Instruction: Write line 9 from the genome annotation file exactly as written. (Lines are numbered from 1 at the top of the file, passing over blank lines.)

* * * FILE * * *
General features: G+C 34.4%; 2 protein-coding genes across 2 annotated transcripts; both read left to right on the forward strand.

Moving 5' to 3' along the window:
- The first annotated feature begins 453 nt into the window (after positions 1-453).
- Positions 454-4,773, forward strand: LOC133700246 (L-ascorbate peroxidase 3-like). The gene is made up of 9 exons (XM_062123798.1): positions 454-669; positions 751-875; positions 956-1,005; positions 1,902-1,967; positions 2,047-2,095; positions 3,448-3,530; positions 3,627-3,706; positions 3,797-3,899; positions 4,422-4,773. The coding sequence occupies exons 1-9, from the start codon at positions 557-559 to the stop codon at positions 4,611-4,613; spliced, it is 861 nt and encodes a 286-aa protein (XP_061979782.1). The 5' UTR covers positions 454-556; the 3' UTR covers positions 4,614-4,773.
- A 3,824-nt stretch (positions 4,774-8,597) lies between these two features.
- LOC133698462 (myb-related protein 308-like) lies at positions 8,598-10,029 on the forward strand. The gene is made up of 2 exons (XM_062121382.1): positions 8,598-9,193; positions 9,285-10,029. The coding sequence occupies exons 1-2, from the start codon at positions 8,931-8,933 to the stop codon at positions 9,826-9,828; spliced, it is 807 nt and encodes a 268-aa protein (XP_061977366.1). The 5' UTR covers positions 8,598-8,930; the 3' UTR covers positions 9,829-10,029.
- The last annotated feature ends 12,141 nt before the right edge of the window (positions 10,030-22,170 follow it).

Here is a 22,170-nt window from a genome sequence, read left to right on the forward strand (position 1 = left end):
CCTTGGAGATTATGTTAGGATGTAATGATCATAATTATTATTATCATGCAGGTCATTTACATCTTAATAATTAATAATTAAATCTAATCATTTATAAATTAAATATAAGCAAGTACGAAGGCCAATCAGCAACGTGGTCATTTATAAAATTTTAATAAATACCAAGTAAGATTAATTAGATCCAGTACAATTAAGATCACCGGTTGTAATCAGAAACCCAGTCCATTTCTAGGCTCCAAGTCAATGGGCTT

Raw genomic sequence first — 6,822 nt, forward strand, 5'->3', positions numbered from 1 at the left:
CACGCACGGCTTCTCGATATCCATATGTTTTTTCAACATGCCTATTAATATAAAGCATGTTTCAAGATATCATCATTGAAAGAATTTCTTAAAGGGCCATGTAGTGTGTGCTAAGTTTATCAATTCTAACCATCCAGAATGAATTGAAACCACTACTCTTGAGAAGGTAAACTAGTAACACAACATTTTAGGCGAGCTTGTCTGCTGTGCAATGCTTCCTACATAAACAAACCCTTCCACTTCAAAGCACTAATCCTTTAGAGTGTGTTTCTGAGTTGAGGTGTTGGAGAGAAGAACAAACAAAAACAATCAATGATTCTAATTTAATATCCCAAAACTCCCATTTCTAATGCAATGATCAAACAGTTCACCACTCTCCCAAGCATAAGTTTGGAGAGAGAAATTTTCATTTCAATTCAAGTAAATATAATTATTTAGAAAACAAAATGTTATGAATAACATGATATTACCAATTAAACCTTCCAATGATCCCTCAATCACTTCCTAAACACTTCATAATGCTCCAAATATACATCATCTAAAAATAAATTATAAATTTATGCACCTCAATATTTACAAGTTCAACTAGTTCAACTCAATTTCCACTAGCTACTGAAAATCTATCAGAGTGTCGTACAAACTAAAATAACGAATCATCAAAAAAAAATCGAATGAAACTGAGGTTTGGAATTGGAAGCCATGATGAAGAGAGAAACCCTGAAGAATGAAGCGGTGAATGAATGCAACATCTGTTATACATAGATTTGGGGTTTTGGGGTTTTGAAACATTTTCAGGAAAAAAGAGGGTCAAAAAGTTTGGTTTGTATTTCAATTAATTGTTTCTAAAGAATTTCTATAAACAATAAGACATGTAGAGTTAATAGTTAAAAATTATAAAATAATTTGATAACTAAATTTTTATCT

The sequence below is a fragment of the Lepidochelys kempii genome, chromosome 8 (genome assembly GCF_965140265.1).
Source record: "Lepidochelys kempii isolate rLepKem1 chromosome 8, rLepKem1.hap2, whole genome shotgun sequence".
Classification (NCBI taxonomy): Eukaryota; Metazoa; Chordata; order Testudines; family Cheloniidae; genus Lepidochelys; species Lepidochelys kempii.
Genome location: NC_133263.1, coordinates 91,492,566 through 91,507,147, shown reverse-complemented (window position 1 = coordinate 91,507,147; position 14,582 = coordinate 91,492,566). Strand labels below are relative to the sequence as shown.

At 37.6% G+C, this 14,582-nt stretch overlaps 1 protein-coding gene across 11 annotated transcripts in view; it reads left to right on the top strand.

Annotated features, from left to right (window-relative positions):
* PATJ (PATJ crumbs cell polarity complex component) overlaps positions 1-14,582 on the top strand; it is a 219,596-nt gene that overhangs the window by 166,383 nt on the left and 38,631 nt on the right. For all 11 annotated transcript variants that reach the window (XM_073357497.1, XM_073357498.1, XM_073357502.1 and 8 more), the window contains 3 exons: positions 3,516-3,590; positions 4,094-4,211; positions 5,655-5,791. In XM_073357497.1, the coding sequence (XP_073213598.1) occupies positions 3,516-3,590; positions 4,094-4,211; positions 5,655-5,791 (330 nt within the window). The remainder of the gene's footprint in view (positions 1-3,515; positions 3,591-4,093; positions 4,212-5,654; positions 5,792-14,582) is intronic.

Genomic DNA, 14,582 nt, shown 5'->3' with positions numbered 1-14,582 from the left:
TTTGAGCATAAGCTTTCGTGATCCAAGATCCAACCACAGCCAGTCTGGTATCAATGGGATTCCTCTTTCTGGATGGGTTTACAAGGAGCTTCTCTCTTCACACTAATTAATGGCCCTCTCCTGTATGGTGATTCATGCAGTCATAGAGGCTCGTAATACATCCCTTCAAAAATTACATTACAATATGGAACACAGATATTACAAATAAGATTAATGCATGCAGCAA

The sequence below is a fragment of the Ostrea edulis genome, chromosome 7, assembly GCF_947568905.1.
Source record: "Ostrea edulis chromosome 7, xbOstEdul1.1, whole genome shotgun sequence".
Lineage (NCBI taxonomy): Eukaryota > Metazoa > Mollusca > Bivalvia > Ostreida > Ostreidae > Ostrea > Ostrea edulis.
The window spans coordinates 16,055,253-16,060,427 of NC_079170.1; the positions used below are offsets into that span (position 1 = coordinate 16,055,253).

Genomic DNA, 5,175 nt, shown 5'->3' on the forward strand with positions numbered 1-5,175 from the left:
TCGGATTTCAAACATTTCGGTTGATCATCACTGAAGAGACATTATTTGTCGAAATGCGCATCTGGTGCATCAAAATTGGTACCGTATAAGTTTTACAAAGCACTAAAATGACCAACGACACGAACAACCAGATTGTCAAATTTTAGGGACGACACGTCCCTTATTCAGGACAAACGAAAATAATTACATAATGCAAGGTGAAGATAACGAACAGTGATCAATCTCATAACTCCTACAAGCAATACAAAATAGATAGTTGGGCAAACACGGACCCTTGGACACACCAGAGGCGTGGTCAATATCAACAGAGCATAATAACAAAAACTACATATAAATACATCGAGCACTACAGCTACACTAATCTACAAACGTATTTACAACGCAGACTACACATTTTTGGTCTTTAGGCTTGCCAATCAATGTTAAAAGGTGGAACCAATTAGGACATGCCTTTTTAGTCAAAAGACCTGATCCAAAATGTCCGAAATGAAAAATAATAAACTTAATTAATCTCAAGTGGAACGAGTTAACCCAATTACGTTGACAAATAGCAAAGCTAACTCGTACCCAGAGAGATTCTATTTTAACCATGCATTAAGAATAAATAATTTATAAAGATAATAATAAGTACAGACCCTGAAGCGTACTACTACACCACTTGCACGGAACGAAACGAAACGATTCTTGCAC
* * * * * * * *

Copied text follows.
CCTTGGAGATTATGTTAGGATGTAATGATCATAATTATTATTATCATGCAGGTCATTTACATCTTAATAATTAATAATTAAATCTAATCATTTATAAATTAAATATAAGCAAGTACGAAGGCCAATCAGCAACGTGGTCATTTATAAAATTTTAATAAATACCAAGTAAGATTAATTAGATCCAGTACAATTAAGATCACCGGTTGTAATCAGAAACCCAGTCCATTTCTAGGCTCCAAGTCAATGGGCTT